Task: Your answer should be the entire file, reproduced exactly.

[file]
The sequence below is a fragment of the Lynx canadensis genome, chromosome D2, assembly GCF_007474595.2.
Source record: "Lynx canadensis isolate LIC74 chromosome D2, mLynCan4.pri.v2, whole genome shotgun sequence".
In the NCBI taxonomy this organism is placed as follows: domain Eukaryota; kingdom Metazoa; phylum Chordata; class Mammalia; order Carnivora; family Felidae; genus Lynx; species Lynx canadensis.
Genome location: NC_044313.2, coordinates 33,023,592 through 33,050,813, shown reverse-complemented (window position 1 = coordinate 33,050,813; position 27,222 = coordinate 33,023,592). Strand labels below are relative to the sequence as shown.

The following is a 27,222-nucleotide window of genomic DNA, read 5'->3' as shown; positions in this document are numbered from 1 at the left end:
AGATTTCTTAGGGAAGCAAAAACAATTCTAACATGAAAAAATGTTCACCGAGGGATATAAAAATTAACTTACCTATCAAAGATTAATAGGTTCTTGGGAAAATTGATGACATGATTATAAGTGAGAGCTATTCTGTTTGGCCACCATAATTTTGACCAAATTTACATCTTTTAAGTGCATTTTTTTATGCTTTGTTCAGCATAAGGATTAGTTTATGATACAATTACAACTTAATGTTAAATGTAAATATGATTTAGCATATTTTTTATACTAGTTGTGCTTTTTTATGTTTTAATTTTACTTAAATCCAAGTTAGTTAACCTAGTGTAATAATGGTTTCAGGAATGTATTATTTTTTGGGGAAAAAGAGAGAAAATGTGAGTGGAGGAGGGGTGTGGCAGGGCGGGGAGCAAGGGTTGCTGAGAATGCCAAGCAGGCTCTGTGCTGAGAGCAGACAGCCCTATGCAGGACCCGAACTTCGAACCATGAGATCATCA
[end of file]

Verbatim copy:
The sequence below is a fragment of the Lynx canadensis genome, chromosome D2, assembly GCF_007474595.2.
Source record: "Lynx canadensis isolate LIC74 chromosome D2, mLynCan4.pri.v2, whole genome shotgun sequence".
In the NCBI taxonomy this organism is placed as follows: domain Eukaryota; kingdom Metazoa; phylum Chordata; class Mammalia; order Carnivora; family Felidae; genus Lynx; species Lynx canadensis.
Genome location: NC_044313.2, coordinates 33,023,592 through 33,050,813, shown reverse-complemented (window position 1 = coordinate 33,050,813; position 27,222 = coordinate 33,023,592). Strand labels below are relative to the sequence as shown.

The following is a 27,222-nucleotide window of genomic DNA, read 5'->3' as shown; positions in this document are numbered from 1 at the left end:
AGATTTCTTAGGGAAGCAAAAACAATTCTAACATGAAAAAATGTTCACCGAGGGATATAAAAATTAACTTACCTATCAAAGATTAATAGGTTCTTGGGAAAATTGATGACATGATTATAAGTGAGAGCTATTCTGTTTGGCCACCATAATTTTGACCAAATTTACATCTTTTAAGTGCATTTTTTTATGCTTTGTTCAGCATAAGGATTAGTTTATGATACAATTACAACTTAATGTTAAATGTAAATATGATTTAGCATATTTTTTATACTAGTTGTGCTTTTTTATGTTTTAATTTTACTTAAATCCAAGTTAGTTAACCTAGTGTAATAATGGTTTCAGGAATGTATTATTTTTTGGGGAAAAAGAGAGAAAATGTGAGTGGAGGAGGGGTGTGGCAGGGCGGGGAGCAAGGGTTGCTGAGAATGCCAAGCAGGCTCTGTGCTGAGAGCAGACAGCCCTATGCAGGACCCGAACTTCGAACCATGAGATCATCA